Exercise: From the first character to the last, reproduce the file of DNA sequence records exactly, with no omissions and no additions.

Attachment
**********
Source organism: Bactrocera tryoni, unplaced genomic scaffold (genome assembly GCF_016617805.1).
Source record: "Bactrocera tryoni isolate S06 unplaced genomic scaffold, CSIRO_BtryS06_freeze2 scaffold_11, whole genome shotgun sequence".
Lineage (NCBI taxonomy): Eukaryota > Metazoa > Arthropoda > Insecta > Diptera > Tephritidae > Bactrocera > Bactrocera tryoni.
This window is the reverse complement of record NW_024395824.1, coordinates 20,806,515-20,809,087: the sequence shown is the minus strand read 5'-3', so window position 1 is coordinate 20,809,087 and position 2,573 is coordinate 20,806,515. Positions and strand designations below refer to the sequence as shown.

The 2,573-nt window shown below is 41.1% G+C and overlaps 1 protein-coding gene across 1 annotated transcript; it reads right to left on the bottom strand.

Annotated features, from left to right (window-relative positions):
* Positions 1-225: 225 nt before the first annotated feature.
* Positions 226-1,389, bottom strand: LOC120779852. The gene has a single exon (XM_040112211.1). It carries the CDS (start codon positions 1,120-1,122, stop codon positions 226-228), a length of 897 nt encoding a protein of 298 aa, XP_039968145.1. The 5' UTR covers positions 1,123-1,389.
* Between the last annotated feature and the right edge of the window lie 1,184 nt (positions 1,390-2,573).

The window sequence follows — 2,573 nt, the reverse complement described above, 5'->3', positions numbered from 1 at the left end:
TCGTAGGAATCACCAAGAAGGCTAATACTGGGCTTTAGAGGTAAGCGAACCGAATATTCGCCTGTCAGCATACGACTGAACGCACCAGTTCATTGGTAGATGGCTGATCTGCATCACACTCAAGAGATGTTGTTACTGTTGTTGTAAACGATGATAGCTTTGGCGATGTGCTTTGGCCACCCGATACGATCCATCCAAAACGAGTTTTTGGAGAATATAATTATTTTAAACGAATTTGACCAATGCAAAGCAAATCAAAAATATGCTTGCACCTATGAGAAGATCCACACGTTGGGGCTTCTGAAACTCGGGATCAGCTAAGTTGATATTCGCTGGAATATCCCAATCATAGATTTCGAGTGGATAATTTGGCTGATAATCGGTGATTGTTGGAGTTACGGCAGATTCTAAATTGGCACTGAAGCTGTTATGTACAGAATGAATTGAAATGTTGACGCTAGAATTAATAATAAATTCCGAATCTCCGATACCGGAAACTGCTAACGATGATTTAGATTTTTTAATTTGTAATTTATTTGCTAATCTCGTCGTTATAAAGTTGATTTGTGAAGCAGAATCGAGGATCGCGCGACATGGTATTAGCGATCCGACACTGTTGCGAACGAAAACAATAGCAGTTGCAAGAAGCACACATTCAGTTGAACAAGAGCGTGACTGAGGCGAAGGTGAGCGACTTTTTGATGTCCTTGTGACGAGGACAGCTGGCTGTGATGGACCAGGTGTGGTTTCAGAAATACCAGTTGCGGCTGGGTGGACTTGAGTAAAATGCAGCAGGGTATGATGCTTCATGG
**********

Source organism: Bactrocera tryoni, unplaced genomic scaffold (genome assembly GCF_016617805.1).
Source record: "Bactrocera tryoni isolate S06 unplaced genomic scaffold, CSIRO_BtryS06_freeze2 scaffold_11, whole genome shotgun sequence".
Lineage (NCBI taxonomy): Eukaryota > Metazoa > Arthropoda > Insecta > Diptera > Tephritidae > Bactrocera > Bactrocera tryoni.
This window is the reverse complement of record NW_024395824.1, coordinates 20,806,515-20,809,087: the sequence shown is the minus strand read 5'-3', so window position 1 is coordinate 20,809,087 and position 2,573 is coordinate 20,806,515. Positions and strand designations below refer to the sequence as shown.

The 2,573-nt window shown below is 41.1% G+C and overlaps 1 protein-coding gene across 1 annotated transcript; it reads right to left on the bottom strand.

Annotated features, from left to right (window-relative positions):
* Positions 1-225: 225 nt before the first annotated feature.
* Positions 226-1,389, bottom strand: LOC120779852. The gene has a single exon (XM_040112211.1). It carries the CDS (start codon positions 1,120-1,122, stop codon positions 226-228), a length of 897 nt encoding a protein of 298 aa, XP_039968145.1. The 5' UTR covers positions 1,123-1,389.
* Between the last annotated feature and the right edge of the window lie 1,184 nt (positions 1,390-2,573).

The window sequence follows — 2,573 nt, the reverse complement described above, 5'->3', positions numbered from 1 at the left end:
TCGTAGGAATCACCAAGAAGGCTAATACTGGGCTTTAGAGGTAAGCGAACCGAATATTCGCCTGTCAGCATACGACTGAACGCACCAGTTCATTGGTAGATGGCTGATCTGCATCACACTCAAGAGATGTTGTTACTGTTGTTGTAAACGATGATAGCTTTGGCGATGTGCTTTGGCCACCCGATACGATCCATCCAAAACGAGTTTTTGGAGAATATAATTATTTTAAACGAATTTGACCAATGCAAAGCAAATCAAAAATATGCTTGCACCTATGAGAAGATCCACACGTTGGGGCTTCTGAAACTCGGGATCAGCTAAGTTGATATTCGCTGGAATATCCCAATCATAGATTTCGAGTGGATAATTTGGCTGATAATCGGTGATTGTTGGAGTTACGGCAGATTCTAAATTGGCACTGAAGCTGTTATGTACAGAATGAATTGAAATGTTGACGCTAGAATTAATAATAAATTCCGAATCTCCGATACCGGAAACTGCTAACGATGATTTAGATTTTTTAATTTGTAATTTATTTGCTAATCTCGTCGTTATAAAGTTGATTTGTGAAGCAGAATCGAGGATCGCGCGACATGGTATTAGCGATCCGACACTGTTGCGAACGAAAACAATAGCAGTTGCAAGAAGCACACATTCAGTTGAACAAGAGCGTGACTGAGGCGAAGGTGAGCGACTTTTTGATGTCCTTGTGACGAGGACAGCTGGCTGTGATGGACCAGGTGTGGTTTCAGAAATACCAGTTGCGGCTGGGTGGACTTGAGTAAAATGCAGCAGGGTATGATGCTTCATGG